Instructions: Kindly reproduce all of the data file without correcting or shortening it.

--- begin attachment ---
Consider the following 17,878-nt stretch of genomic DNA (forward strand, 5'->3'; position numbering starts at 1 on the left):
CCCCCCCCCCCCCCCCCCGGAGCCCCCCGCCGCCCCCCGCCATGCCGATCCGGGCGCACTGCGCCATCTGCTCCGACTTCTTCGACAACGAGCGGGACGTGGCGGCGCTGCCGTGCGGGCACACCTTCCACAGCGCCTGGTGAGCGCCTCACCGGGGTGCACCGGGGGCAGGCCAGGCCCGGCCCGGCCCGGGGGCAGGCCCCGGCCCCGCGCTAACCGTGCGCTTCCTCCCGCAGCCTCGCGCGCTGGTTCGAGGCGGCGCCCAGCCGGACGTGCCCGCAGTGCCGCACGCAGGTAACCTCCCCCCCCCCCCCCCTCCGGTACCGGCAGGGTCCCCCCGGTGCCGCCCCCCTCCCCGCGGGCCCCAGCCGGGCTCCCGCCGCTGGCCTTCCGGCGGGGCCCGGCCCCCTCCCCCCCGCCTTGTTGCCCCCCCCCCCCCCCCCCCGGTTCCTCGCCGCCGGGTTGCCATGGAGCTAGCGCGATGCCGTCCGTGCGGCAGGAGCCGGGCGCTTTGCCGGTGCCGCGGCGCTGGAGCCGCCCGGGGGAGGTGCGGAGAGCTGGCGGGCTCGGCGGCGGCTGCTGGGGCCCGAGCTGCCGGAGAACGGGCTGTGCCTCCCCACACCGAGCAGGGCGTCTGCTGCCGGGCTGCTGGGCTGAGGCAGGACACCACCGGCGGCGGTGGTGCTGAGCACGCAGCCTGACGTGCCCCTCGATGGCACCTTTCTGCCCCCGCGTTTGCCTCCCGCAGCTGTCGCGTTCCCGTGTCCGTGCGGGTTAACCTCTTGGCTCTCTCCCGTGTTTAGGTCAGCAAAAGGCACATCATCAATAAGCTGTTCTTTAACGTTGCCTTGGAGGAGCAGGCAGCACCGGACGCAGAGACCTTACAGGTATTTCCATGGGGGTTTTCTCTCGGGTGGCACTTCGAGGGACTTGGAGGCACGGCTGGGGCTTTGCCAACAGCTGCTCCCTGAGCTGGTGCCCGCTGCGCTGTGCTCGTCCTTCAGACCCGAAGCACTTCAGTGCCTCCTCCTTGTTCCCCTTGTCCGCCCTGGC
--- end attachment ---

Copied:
Consider the following 17,878-nt stretch of genomic DNA (forward strand, 5'->3'; position numbering starts at 1 on the left):
CCCCCCCCCCCCCCCCCCGGAGCCCCCCGCCGCCCCCCGCCATGCCGATCCGGGCGCACTGCGCCATCTGCTCCGACTTCTTCGACAACGAGCGGGACGTGGCGGCGCTGCCGTGCGGGCACACCTTCCACAGCGCCTGGTGAGCGCCTCACCGGGGTGCACCGGGGGCAGGCCAGGCCCGGCCCGGCCCGGGGGCAGGCCCCGGCCCCGCGCTAACCGTGCGCTTCCTCCCGCAGCCTCGCGCGCTGGTTCGAGGCGGCGCCCAGCCGGACGTGCCCGCAGTGCCGCACGCAGGTAACCTCCCCCCCCCCCCCCCTCCGGTACCGGCAGGGTCCCCCCGGTGCCGCCCCCCTCCCCGCGGGCCCCAGCCGGGCTCCCGCCGCTGGCCTTCCGGCGGGGCCCGGCCCCCTCCCCCCCGCCTTGTTGCCCCCCCCCCCCCCCCCCCGGTTCCTCGCCGCCGGGTTGCCATGGAGCTAGCGCGATGCCGTCCGTGCGGCAGGAGCCGGGCGCTTTGCCGGTGCCGCGGCGCTGGAGCCGCCCGGGGGAGGTGCGGAGAGCTGGCGGGCTCGGCGGCGGCTGCTGGGGCCCGAGCTGCCGGAGAACGGGCTGTGCCTCCCCACACCGAGCAGGGCGTCTGCTGCCGGGCTGCTGGGCTGAGGCAGGACACCACCGGCGGCGGTGGTGCTGAGCACGCAGCCTGACGTGCCCCTCGATGGCACCTTTCTGCCCCCGCGTTTGCCTCCCGCAGCTGTCGCGTTCCCGTGTCCGTGCGGGTTAACCTCTTGGCTCTCTCCCGTGTTTAGGTCAGCAAAAGGCACATCATCAATAAGCTGTTCTTTAACGTTGCCTTGGAGGAGCAGGCAGCACCGGACGCAGAGACCTTACAGGTATTTCCATGGGGGTTTTCTCTCGGGTGGCACTTCGAGGGACTTGGAGGCACGGCTGGGGCTTTGCCAACAGCTGCTCCCTGAGCTGGTGCCCGCTGCGCTGTGCTCGTCCTTCAGACCCGAAGCACTTCAGTGCCTCCTCCTTGTTCCCCTTGTCCGCCCTGGC